Editorial: KSA ought to stop making controversial decisions in camera.
By The Runner
The Kwantlen Student Association’s (KSA) decision to grant the pro-life group Protectores Vitae full club status on campus should raise serious concerns for Kwantlen students. Not because of the club’s beliefs, or the implications for other controversial groups on campus, but because of the secretive behaviour displayed by the KSA when making that decision.
Students should be wary of a council that lauded the importance of transparency and accountability when trying to get elected, only to purposefully exclude students from decision making. Despite the inflammatory nature of the club which could affect the well-being and safety of students on campus as well as going against the KSA’s official stance as a pro-choice organization, the KSA reversed the earlier decision of their executive and gave in to the demands of Protectores Vitae quickly, with no public discussion or explanation.
The KSA is clearly making secrecy their go-to response for dealing with this issue. When presented with an open letter voicing concerns from constituency representatives asking for a public explanation and a chance to express concerns, the KSA responded by ejecting all non-council members from the January 2nd meeting to discuss those requests in private. A risky move, when being called out for a lack of transparency.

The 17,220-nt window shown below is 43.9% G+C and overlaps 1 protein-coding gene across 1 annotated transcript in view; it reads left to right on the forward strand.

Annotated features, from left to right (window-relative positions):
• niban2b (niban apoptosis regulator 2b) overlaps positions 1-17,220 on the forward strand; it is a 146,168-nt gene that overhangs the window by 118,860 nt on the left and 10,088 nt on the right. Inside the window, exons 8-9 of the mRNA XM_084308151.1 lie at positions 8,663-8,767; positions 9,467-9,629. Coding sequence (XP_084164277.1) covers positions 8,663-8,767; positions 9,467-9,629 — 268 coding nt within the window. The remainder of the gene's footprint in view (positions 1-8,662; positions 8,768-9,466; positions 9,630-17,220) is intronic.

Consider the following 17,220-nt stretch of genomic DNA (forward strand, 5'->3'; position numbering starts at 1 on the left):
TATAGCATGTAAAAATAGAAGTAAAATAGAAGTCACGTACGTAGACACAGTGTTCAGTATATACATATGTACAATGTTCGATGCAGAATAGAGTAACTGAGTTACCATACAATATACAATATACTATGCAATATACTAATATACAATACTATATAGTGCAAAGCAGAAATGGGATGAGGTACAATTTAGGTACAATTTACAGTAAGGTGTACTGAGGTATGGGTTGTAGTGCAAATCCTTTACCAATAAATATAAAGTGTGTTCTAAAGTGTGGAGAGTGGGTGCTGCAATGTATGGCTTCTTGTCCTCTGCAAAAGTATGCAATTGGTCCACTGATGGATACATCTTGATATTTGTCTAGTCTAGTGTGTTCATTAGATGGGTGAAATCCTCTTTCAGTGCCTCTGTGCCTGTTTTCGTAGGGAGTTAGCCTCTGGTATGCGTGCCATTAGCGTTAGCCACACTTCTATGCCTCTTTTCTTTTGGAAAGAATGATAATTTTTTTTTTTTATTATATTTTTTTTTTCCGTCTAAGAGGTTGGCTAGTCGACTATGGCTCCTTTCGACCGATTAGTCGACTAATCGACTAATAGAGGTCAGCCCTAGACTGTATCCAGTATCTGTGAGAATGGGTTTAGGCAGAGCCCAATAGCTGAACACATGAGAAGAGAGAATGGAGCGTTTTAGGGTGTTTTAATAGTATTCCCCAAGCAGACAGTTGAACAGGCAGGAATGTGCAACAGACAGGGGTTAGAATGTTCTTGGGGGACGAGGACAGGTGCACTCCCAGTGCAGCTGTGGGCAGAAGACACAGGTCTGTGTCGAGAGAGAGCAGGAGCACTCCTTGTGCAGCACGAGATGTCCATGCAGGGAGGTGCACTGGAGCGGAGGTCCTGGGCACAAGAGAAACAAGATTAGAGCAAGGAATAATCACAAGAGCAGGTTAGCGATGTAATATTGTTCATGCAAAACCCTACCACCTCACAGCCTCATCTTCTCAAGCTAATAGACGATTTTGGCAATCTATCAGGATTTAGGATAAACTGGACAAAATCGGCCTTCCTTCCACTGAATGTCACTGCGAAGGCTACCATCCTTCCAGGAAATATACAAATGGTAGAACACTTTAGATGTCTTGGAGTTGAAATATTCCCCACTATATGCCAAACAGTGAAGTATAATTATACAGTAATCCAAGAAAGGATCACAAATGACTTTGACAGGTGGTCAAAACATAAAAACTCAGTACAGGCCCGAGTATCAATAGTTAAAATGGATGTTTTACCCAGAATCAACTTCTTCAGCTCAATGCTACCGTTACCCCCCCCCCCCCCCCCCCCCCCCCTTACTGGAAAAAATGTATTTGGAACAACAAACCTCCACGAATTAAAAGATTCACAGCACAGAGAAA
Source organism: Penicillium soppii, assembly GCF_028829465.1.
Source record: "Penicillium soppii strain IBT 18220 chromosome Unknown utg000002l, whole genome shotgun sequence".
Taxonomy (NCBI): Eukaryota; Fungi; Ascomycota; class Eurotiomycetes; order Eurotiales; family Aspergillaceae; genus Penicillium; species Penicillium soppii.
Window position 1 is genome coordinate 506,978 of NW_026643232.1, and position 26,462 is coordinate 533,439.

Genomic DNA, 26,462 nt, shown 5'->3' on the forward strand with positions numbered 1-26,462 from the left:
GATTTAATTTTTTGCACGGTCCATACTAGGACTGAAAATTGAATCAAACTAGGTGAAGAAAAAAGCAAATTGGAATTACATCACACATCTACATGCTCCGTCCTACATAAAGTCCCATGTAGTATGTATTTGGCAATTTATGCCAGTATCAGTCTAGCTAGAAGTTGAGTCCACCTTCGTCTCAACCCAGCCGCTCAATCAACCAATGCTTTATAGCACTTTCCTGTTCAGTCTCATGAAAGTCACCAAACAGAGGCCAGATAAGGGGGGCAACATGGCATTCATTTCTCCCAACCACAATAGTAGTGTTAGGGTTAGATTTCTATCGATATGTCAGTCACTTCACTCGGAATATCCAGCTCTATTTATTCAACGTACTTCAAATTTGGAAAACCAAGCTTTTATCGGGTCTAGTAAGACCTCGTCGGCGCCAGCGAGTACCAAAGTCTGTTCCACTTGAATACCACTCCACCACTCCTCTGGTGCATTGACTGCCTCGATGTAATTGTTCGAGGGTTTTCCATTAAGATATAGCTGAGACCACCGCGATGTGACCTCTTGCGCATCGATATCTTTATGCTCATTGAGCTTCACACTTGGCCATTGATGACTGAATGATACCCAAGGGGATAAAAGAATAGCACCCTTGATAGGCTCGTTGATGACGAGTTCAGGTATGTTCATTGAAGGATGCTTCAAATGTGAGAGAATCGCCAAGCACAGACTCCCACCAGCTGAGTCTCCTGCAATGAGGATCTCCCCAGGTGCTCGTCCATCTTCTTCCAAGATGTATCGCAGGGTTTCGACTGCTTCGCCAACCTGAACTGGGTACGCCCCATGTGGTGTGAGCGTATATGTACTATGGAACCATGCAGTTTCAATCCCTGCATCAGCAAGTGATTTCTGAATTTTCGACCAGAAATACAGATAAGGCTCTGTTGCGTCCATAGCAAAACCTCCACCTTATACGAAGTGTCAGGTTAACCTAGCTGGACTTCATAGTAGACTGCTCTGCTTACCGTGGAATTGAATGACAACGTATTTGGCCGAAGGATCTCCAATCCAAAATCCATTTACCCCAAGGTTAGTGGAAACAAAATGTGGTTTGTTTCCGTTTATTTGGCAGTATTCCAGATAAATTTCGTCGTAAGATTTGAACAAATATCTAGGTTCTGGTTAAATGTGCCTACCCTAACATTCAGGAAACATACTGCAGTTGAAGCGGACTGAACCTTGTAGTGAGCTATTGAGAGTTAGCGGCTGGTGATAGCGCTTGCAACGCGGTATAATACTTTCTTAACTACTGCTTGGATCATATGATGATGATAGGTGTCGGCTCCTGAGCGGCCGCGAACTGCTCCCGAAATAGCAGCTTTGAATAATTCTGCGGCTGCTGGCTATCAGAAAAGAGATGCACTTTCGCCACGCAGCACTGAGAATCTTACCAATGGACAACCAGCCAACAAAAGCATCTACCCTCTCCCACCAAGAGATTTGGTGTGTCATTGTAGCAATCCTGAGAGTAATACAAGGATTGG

Besides keeping students in the dark, there have been some voices notably missing from this discussion: women. Oliver Capko, the student leading the pro-life club and Christopher Girodat, the KSA’s director of student services were interviewed at length by various media outlets during the height of the controversy. Why did the KSA allow what little public discussion provided by the media to be dominated by men, when a pro-life club on campus holds much greater implications for Kwantlen’s female students? If the KSA insisted on keeping the matter close at hand, why not allow their director of external affairs and women’s rep Arzo Ansary to speak on their behalf? She seems to be an obvious choice to represent Kwantlen to the media, so why didn’t she?
The way the KSA has handled their decision should leave a bad taste in the mouths of students. While we can only hope that it was an oversight on their part, one must wonder what they hope to obtain by leaving decision making to a select few and retreating behind closed doors when controversial issues are discussed.
The secrecy and lack of respect for openness should set off alarm bells for students who have already suffered through a corrupt student government on campus. The current members of the KSA promised accountability and transparency; it is time that they made good on their promise.